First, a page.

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1381 and the Malthus delusion

  • Clark, Gregory

What were income trends before the Industrial Revolution? Clark (2007b) argued both theoretically and empirically that pre-industrial income fluctuated, but was not trending upwards, a position Persson (2008) labeled “the Malthus Delusion.” Clark (2010a), in particular, estimated that pre-industrial English income was as high on average as in 1800. In contrast, Broadberry et al. (2011) estimate that income tripled between 1270 and 1800. One test of early income estimates is the share employed in farming. This paper, focusing on the poll tax returns of 1379–1381, shows that only 56–59% of the English population was in farming or fishing. This small share implies incomes in 1381 equivalent to those of 1800.

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Article provided by Elsevier in its journal Explorations in Economic History.

Volume (Year): 50 (2013)
Issue (Month): 1 ()
Pages: 4-15

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Handle: RePEc:eee:exehis:v:50:y:2013:i:1:p:4-15
Contact details of provider: Web page: http://www.elsevier.com/locate/inca/622830

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  1. Broadberry, Stephen & Campbell, Bruce M.S. & van Leeuwen, Bas, 2013. "When did Britain industrialise? The sectoral distribution of the labour force and labour productivity in Britain, 1381–1851," Explorations in Economic History, Elsevier, vol. 50(1), pages 16-27.
  2. Clark, Gregory & Cummins, Joseph & Smith, Brock, 2012. "Malthus, Wages, and Preindustrial Growth," The Journal of Economic History, Cambridge University Press, vol. 72(02), pages 364-392, June.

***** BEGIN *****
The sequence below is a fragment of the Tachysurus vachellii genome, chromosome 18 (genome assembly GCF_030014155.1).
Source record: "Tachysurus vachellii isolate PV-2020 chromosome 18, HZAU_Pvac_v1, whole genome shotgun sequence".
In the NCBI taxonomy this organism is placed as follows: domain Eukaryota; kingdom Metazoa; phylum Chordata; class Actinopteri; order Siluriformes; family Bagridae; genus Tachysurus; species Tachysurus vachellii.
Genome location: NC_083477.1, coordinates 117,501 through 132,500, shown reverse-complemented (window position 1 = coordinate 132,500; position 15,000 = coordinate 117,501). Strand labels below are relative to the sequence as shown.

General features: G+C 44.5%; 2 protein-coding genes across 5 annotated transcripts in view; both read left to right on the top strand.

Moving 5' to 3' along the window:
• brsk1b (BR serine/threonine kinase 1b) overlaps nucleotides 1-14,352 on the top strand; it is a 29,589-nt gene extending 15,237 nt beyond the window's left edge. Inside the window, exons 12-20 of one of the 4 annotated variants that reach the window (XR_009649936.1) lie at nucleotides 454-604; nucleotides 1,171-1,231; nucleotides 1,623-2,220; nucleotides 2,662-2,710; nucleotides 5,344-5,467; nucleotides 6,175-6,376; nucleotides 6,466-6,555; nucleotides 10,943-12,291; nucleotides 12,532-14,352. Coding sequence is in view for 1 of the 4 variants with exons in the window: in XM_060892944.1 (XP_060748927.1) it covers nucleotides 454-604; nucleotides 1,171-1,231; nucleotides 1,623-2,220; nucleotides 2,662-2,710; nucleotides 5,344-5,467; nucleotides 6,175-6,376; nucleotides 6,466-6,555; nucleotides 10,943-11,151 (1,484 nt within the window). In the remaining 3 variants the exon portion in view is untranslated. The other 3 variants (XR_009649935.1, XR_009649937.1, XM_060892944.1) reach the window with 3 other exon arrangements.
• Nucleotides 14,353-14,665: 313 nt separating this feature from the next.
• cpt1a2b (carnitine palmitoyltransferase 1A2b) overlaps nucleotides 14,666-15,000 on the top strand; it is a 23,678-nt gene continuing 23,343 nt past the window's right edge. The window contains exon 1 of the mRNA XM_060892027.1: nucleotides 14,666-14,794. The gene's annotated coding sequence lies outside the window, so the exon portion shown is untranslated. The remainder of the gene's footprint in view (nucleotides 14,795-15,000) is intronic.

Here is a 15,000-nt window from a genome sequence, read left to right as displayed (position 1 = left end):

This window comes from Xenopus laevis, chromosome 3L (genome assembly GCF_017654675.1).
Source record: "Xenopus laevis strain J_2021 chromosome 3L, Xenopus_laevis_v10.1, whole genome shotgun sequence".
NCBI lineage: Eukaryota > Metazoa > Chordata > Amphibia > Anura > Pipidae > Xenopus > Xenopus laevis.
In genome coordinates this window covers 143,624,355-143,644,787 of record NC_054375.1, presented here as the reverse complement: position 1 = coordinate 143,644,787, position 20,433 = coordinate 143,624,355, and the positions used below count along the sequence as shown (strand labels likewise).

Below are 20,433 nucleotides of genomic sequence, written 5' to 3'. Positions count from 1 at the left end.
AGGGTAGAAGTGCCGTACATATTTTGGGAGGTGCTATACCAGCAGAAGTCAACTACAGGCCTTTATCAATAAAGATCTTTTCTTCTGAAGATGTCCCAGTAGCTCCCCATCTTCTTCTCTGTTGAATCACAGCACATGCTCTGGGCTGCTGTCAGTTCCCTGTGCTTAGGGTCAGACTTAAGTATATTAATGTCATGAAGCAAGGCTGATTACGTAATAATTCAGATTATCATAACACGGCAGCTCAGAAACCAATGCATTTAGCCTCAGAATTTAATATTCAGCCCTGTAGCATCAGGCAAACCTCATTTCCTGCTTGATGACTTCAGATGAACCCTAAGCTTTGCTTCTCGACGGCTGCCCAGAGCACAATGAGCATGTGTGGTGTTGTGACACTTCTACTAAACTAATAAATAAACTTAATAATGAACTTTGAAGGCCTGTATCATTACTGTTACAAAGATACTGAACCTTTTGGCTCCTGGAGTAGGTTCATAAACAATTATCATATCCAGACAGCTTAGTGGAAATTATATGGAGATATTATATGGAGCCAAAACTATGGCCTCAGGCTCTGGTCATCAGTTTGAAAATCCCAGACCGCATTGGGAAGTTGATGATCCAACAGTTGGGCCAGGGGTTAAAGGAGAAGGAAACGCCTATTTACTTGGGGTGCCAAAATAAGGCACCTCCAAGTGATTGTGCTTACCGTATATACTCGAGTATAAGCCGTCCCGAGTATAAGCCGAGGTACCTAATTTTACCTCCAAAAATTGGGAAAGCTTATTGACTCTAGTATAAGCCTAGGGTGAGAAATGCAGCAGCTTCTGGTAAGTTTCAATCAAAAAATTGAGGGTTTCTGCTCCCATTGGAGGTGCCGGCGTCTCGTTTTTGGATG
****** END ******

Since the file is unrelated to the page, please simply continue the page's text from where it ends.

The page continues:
3. Jan Luiten Van Zanden, 2002. "The ‘revolt of the early modernists’ and the ‘first modern economy’: an assessment," Economic History Review, Economic History Society, vol. 55(4), pages 619-641, November.
  4. Persson, Karl Gunnar, 2008. "The Malthus delusion," European Review of Economic History, Cambridge University Press, vol. 12(02), pages 165-173, August.
  5. Rodney Edvinsson & Johan Söderberg, 2011. "A Consumer Price Index For Sweden, 1290–2008," Review of Income and Wealth, International Association for Research in Income and Wealth, vol. 57(2), pages 270-292, 06.
  6. Gregory Clark, 2009. "The Macroeconomic Aggregates for England, 1209-2008," Working Papers 919, University of California, Davis, Department of Economics.
  7. Gregory Clark & Joe Cummins & Brock Smith, 2010. "The Surprising Wealth of Pre-industrial England," Working Papers 1014, University of California, Davis, Department of Economics.
  8. Broadberry, Stephen; Campbell, Bruce; Klein, Alexander; Overton, Mark; Van Leeuwen, Bas., 2010. "English Economic Growth: 1270 - 1870," CAGE Online Working Paper Series 35, Competitive Advantage in the Global Economy (CAGE).
  9. Clark, Gregory, 2010. "The Consumer Revolution: Turning Point in Human History, or Statistical Artifact?," MPRA Paper 25467, University Library of Munich, Germany.
  10. Robert C. Allen, 2008. "A Review of Gregory Clark's A Farewell to Alms: A Brief Economic History of the World," Journal of Economic Literature, American Economic Association, vol. 46(4), pages 946-73, December.
  11. Gregory Clark & Michael Huberman & Peter H. Lindert, 1995. "A British food puzzle, 1770–1850," Economic History Review, Economic History Society, vol. 48(2), pages 215-237, 05.
  12. Gregory Clark, 2007. "Introduction to A Farewell to Alms: A Brief Economic History of the World
    [A Farewell to Alms: A Brief Economic History of the World]
    ," Introductory Chapters, Princeton University Press.
  13. Maddison, Angus, 2007. "Contours of the World Economy 1-2030 AD: Essays in Macro-Economic History," OUP Catalogue, Oxford University Press, number 9780199227204, March.
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